business schools are a technology of the last century

Our dominant models of how we organize and work as a society are fundamentally changing as we transition from an Information-Market economy to a Creative-Network economy. Charles Green succinctly explained the order in which this transition happens:

“Ideas lead technology. Technology leads organizations. Organizations lead institutions. Then ideology brings up the rear, lagging all the rest—that’s when things really get set in concrete.”

I broke this down in detail in a post on the new business ideology. This was further explained in Adapting to Perpetual Beta, my volume on leadership in the network era.
This week I had the pleasure of conducting a workshop and presenting to over 500 CEO’s of small and medium size businesses, all members of Le groupement des chefs d’entreprise, an organization with almost 2,000 members in several countries that has been in existence for about 30 years. One of the presenters was the co-vice president of a roof truss manufacturing company in northern Québec. Her story reflected the fact that “Organizations lead institutions”. Bénédict L-Deschamps explained her varied career before joining the company. She had worked as a hairdresser, first trying to distance herself from the family-operated business and later went to school to become a social worker, but quickly realized that the academic approach was not grounded in reality. Bénédict then went back to school to learn about business. There she studied F. Winslow Taylor and Henry Ford and their approaches to management. When she asked when she would learn about how to manage the company for the 21st century, the professor told her that was not part of the curriculum. Bénédict promptly walked out of the class and never returned. Shortly thereafter she found Le groupement, and has been an active member ever since. This is where she learns how to be a better professional.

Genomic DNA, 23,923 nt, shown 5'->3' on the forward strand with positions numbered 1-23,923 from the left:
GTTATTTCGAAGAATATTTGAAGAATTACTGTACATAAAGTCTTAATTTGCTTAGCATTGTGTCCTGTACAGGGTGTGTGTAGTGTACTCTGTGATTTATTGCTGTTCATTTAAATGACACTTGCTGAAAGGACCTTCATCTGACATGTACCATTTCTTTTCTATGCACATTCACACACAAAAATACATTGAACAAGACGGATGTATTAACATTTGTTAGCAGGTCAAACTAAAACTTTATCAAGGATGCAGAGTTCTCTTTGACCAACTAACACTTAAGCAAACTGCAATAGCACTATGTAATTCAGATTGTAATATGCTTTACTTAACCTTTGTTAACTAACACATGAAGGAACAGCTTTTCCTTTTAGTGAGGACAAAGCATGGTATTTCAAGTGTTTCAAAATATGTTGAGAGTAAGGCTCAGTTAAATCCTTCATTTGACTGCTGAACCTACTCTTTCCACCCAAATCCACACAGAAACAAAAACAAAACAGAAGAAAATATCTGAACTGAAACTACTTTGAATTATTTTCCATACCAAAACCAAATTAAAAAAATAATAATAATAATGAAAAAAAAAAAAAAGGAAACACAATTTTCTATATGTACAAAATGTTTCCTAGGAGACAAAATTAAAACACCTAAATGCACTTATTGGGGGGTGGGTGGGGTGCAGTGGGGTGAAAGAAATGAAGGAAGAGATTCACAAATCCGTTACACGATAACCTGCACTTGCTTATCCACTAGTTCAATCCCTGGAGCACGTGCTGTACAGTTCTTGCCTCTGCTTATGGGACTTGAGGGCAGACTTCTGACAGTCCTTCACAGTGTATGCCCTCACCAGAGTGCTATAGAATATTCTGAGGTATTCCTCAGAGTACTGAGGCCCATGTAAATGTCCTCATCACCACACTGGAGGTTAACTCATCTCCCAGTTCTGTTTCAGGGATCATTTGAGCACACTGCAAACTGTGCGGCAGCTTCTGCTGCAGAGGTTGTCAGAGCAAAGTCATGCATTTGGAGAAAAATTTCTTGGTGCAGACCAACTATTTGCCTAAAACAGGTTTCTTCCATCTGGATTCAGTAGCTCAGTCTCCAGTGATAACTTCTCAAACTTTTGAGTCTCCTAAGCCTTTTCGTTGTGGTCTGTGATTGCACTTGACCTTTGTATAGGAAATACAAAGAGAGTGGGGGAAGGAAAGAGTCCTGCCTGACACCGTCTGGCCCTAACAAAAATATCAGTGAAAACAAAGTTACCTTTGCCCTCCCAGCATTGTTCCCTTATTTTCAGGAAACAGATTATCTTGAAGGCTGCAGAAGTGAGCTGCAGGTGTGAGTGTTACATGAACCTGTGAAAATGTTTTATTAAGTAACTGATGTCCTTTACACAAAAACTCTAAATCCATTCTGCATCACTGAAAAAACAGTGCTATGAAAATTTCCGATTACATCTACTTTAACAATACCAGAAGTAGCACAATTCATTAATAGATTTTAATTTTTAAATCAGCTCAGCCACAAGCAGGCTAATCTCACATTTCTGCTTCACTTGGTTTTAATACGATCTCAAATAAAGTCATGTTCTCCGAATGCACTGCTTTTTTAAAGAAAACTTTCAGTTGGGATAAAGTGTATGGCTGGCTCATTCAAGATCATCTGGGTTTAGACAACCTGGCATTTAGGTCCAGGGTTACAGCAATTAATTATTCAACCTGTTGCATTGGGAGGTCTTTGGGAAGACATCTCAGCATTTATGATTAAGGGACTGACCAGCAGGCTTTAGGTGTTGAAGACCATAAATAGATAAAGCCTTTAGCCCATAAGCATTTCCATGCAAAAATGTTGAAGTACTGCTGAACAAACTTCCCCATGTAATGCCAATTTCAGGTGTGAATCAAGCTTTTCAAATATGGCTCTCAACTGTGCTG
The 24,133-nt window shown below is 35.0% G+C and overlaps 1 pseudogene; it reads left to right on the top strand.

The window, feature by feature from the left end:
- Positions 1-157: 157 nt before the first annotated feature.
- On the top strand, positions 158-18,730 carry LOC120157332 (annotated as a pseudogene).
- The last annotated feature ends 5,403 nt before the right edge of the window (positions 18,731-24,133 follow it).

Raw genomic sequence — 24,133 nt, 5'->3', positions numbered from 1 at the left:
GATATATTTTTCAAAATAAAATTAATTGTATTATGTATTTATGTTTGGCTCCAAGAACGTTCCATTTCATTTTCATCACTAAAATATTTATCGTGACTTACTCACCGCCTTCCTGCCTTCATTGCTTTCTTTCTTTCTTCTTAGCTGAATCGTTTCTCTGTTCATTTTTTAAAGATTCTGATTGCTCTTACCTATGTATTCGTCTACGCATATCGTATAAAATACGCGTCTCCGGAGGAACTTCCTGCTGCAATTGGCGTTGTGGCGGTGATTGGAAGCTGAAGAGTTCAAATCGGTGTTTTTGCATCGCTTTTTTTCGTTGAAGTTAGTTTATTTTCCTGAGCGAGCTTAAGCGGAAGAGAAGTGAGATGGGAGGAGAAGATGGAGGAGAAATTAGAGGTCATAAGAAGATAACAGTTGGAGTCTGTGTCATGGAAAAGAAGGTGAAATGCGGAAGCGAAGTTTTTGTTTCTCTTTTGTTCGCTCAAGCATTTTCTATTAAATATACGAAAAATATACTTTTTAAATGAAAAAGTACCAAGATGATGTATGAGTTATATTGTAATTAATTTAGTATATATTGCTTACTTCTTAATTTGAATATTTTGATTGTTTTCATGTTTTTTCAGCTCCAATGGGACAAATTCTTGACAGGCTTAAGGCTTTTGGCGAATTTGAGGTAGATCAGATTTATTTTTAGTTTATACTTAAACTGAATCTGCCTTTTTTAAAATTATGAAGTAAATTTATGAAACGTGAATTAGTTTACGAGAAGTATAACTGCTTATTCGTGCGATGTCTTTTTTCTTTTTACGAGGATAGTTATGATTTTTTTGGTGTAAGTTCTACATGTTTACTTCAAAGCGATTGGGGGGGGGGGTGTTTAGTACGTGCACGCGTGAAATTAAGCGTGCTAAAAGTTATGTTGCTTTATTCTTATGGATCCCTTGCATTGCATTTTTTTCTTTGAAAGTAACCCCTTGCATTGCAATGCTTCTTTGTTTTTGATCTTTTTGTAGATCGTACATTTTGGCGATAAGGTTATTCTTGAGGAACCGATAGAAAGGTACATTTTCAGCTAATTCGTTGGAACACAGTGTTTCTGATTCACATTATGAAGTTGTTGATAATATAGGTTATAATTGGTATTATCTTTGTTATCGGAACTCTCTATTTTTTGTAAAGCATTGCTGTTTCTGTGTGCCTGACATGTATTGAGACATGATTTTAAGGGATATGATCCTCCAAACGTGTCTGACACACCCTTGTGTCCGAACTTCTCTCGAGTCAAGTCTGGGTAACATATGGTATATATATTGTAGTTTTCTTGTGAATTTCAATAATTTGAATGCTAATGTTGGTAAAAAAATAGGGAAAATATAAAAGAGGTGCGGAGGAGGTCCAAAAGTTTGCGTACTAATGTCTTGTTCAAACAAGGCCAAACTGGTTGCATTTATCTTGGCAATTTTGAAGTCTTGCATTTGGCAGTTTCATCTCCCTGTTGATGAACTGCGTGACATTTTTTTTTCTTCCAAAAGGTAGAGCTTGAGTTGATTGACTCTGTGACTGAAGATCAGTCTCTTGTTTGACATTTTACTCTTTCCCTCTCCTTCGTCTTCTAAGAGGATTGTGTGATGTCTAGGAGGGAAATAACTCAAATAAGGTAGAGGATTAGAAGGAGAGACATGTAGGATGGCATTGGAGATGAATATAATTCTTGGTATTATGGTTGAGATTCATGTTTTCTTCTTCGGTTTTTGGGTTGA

“A professional is anyone who does work that cannot be standardized easily and who continuously welcomes challenges at the cutting edge of his or her expertise.” —David Williamson Shaffer

Business schools are a technology of the last century, initially created to meet the demands of new corporations to train middle managers. They no longer meet the requirements of managers and business owners to deal with the complexity of business in the network era. It is time for a change.

I have said before that a professional learning community, with its redundant connections, repetition of information, and indirect communications, is a much more resilient system than any designed professional development program can be. The bottom line is that learning faster is not about taking more courses or consuming more information. It’s about having better connections. Well-managed professional communities of practice with a good vision and a compass for the future can provide a trusted environment for making these connections. My experience with Le groupement this week showed how well this can be done. I have seen the future.

“The future is already here — it’s just not very evenly distributed.” —William Gibson

To complete Charles Green’s process, and set things in concrete, here is my vision for the next business ideology.
It is only through innovative and contextual methods, the self-selection of the most appropriate tools and work conditions, and willing cooperation that more creative work can be fostered. The duty of being transparent in our work and sharing our knowledge rests with all workers, especially management.

Merci Bénédict pour ton inspiration!

3 Responses to “business schools are a technology of the last century”

  1. Green Charles

    Good to see such visionary writing, and a very provocative model. Thanks too for the shout-out.

    Reply

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